Descriptions of Services

Forest Resource Management Serices

Boundary Location:  For many forest ownerships this service has to precede all others.  A good map is required for any inventory and planning work.  Accurate flagging or painting of lines is required before any marking or cutting can begin.  Where the location of boundaries is not known they should be surveyed.

Inventory:  The basis of all management planning, the inventory describes major species, heights and diameters, site indices, site characteristics, timber and cordwood volumes, and acreages for the various forest types on the property.  A stand type map and topographical overlay are included with the inventory.  Computer processing gives volumes for each species, tree grade, and diameter class in each stand type.  Accuracy of the inventory is largely a function of the number of sample points taken.  Extra points are more costly but the cost is justified on especially high value stands or when maximum return on investment is sought.

Appraisal:  Using the inventory as a basis, the forester assigns values by species, grade and size to each stand type to give a detailed picture of the present financial status of the forest.  Accuracy is again a function of the number of sample points taken. The appraisal is useful in purchasing and selling land and is essential for proper timber tax management (see below).

Management Plan:  Using the inventory and appraisal as a basis, and the landowner's objectives of management as guidelines, the forester plans operations for each stand in the forest to maximize the desired benefits from the forest.  Harvest cuttings, commercial and non-commercial thinnings, prunings, access road construction, and boundary work may all be called for.  Where different alternatives are possible they can be described and, if desired, analyzed by computer simulation of response to the management alternatives.

Timber and Cordwood Marking and Tallying:  Trees to be cut are marked with paint at breast height and low on the stump (as a control on the cutter).  Skid roads will be laid out to minimize damage to the forest soils and residual stands.  Trees to be cut for timber are tallied individually.  Cordwood/pulp trees are tallied individually or by sample points and area calculations.

Timber and Cordwood Sales and Supervision: The forester will solicit competitive bids from local loggers and lumber companies in order to secure the highest price for timber or he will negotiate the sale with a local buyer who will pay a competitive price and do a careful job.  The forester will administer the sale contract and hold a performance deposit in a dedicated account.  The forester will check the cutting operation periodically to see that the terms of the contract are being met.  Copies of cutting operation reports will be sent to the landowner and buyer.  State required cutting plans and notices of intent to cut will also be filed in advance.

Timber Stand Improvement:  Where unwanted trees are not saleable for cordwood (softwoods, or hardwoods with very difficult access), the forester will kill them by girdling.  Where lower and midstem branches on young trees prevent the growth of clear, knot-free wood on future crop trees, the forester will prune them off.  Justification of the expense will be shown by comparing discounted cash flows of the stand with and without the girdling or pruning.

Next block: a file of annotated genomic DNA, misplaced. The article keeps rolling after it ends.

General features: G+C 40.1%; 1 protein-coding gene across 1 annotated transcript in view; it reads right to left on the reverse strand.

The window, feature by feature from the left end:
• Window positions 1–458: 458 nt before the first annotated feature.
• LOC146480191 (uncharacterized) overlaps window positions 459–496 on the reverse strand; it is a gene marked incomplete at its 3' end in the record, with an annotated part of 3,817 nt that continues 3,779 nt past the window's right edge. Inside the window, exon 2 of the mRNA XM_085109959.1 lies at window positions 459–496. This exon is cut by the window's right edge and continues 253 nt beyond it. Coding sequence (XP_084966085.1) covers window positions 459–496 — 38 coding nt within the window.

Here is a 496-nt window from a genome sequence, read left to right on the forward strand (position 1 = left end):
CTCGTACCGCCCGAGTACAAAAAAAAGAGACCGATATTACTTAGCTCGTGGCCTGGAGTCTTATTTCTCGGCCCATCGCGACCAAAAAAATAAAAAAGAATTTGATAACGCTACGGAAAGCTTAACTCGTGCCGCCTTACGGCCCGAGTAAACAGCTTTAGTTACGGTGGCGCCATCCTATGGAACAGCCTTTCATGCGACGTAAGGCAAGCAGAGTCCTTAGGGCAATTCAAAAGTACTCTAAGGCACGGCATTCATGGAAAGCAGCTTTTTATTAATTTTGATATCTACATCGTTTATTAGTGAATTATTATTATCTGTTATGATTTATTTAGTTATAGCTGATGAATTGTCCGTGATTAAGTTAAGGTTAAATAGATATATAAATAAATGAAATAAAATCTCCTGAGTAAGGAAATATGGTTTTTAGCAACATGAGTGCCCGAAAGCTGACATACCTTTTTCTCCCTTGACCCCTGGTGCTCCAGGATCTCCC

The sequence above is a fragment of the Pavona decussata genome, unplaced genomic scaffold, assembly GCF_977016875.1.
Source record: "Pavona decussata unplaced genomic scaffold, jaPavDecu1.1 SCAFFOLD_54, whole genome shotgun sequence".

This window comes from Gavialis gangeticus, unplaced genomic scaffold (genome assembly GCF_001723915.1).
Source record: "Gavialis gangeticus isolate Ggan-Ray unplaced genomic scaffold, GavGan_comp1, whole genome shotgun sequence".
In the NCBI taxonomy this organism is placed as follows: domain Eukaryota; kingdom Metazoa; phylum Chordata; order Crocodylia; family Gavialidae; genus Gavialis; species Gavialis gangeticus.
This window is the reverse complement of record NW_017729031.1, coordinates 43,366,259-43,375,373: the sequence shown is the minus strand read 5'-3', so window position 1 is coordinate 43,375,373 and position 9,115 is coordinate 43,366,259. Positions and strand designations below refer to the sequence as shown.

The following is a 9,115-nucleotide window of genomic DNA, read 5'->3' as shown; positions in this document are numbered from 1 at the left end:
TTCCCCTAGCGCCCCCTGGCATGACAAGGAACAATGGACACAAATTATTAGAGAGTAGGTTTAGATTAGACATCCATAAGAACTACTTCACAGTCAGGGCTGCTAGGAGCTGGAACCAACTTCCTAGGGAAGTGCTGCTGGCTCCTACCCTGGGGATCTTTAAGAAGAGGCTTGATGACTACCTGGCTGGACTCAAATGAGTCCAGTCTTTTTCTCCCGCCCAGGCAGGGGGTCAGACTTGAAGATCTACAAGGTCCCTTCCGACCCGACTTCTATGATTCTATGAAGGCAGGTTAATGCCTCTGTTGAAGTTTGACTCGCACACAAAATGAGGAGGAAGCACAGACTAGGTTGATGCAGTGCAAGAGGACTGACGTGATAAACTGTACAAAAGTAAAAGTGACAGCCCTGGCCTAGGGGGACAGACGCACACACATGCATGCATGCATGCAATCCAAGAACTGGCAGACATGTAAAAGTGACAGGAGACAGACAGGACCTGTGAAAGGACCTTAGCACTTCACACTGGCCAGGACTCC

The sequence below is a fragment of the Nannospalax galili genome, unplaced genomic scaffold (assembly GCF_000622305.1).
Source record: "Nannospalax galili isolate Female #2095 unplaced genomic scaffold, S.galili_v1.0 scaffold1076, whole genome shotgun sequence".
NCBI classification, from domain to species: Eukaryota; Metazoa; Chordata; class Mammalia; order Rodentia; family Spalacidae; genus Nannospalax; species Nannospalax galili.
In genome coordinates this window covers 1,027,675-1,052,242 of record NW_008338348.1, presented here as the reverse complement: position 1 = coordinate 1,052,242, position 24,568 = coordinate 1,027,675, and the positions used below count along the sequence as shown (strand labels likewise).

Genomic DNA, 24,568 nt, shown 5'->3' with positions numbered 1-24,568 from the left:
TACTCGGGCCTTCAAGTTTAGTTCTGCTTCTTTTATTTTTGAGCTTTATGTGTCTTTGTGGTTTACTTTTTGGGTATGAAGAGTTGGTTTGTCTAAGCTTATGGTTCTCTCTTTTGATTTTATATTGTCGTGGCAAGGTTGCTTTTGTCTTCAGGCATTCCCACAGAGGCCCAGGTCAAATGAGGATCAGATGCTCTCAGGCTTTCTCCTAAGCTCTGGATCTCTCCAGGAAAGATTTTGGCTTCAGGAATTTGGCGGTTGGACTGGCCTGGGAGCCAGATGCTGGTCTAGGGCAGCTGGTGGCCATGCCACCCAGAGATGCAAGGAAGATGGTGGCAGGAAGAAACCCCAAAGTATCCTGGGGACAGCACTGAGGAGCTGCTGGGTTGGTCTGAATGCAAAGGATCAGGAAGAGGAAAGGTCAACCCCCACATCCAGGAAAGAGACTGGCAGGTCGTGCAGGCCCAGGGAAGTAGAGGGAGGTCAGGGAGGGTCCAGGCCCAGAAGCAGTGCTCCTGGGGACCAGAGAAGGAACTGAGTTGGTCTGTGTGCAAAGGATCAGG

Other Investment Opportunities:  Replanting is usually not necessary when harvests and thinnings are planned so as to leave seed trees of desirable species and light conditions on the ground favorable to their regeneration.  But where a seed source is lacking of desired species (e.g., black walnut, red oak, white pine), they can be planted.  Access roads are often a good investment, especially to highly productive stands where regular thinnings and harvests are anticipated.

Wildlife, Water Resource, and Aesthetic Management:  Good timber resource management does not normally conflict with wildlife habitat, water run-off, and aesthetic appeal.  In fact, careful thinnings and harvests should increase these other forest resources.  However, special wildlife plantings may be desired, or a forest ownership which feeds a municipal watershed may require special harvesting techniques, or areas of particular scenic value may require unusual treatment.

Agroforestry Plantings: Forest landowners who are interested in planting trees for food as well as timber production will be advised on the culture of nut, fruit, and mast trees suited to their land.  Special cultivars of named varieties may be obtained and planted.

Timber Tax Management Advice :  Most accountants are not familiar with the peculiarities of timber tax law.  The forester can provide information advising landowner and accountant on how to prepare bookkeeping for capital gains calculations, capitalization of investments, and deductions from current income of operating expenses.

Massachusetts Chapter 61 Use Value Assessment Classification:  Chapter 61 classification gives forest landowners an incentive to manage their forests by drastically lowering the assessed value of the land.  But the owner must pay an 8% yield tax to the town on forest products sold and have prepared a state approved management plan every ten years.  The forester can prepare the plan to state specifications and handle the application for classification.

Federal Government Subsides for Forestry Practices:  Government cost-sharing is currently available for management planning, timber stand improvement (girdling and pruning), tree planting, and many other practices.  The forester can determine eligibility for the various programs and facilitate the application procedure.